4th Quarter 2005 | 20(4)

Consumer Willingness to Pay for GM Food Benefits: Pay-off or Empty Promise? Implications for the Food Industry

by Benjamin Onyango and Ramu Govindasamy

The Promise of Ag-Biotech

The biotechnology industry has spent substantial money researching and developing genetically modified (GM) products with tangible consumer benefits. The potential benefits include longer shelf stability, enhanced sensory appeal, reduced allergenicity, and nutritional or wellness attributes (Riley & Hoffman, 1999; Feldman et al., 2000). It is understandable that these distinct consumer GM food products' benefits (which are not available in the non-GM products) are likely to be critically important for broad consumer acceptance. However, as GM food products with enhanced and functional attributes appear in the marketplace, consumers will be faced with the choice between GM products bringing tangible benefits (but carrying unknown risks) and the traditional non-GM products that do not provide distinct and tangible consumer benefits.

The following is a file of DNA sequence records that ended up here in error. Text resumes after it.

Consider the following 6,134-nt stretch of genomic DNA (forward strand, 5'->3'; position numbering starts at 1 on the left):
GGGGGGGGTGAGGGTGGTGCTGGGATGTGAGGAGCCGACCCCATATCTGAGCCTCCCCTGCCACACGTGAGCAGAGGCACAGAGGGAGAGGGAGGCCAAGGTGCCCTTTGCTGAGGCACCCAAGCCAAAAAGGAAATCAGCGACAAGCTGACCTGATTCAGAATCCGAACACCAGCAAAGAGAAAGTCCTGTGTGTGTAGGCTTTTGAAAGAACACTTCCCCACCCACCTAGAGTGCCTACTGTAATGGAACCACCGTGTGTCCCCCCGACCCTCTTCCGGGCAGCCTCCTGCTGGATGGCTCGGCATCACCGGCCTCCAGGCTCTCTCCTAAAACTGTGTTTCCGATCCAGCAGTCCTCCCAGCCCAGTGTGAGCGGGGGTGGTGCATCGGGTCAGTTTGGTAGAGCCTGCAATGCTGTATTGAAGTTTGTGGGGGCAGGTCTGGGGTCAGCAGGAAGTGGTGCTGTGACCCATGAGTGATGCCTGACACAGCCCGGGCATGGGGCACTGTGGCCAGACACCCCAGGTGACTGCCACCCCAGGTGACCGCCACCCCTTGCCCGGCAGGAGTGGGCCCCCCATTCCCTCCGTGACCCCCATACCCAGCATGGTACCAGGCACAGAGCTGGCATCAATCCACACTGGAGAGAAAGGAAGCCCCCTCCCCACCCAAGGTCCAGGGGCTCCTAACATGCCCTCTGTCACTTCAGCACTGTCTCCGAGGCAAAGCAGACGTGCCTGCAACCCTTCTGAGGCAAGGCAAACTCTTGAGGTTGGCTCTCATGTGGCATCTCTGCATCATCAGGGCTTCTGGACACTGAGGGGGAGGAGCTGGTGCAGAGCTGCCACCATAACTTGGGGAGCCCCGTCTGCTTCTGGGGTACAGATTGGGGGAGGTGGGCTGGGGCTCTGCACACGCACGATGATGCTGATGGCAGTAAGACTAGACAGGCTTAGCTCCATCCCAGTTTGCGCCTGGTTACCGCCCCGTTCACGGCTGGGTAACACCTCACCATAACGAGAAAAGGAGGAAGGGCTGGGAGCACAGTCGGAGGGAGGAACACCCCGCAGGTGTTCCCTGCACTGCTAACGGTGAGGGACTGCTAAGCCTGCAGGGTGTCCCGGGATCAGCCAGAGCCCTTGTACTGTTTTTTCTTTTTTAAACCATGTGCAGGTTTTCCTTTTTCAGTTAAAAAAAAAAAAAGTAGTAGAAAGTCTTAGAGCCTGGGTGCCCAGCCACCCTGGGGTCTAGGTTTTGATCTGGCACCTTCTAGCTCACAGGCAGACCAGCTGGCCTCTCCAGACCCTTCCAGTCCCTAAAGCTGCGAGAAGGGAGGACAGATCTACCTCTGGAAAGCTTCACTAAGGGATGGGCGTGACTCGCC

It is important that researchers contribute to the ongoing discourse over benefits and risks of biotechnology by providing scientifically credible information on how consumers value various food attributes, including process attributes such as genetic modification. This is especially true given that food consumption in the United States and other developed countries is driven by factors other than physiological need. The majority of consumers in these countries want foods that are not only safe, but also promote good health and overall well being (Senauer, 2001). This study contributes to the ongoing debate over food biotechnology by explicitly modeling how consumers trade-off the potential or perceived risks of GM foods with the possibility of extracting significant benefits from GM foods.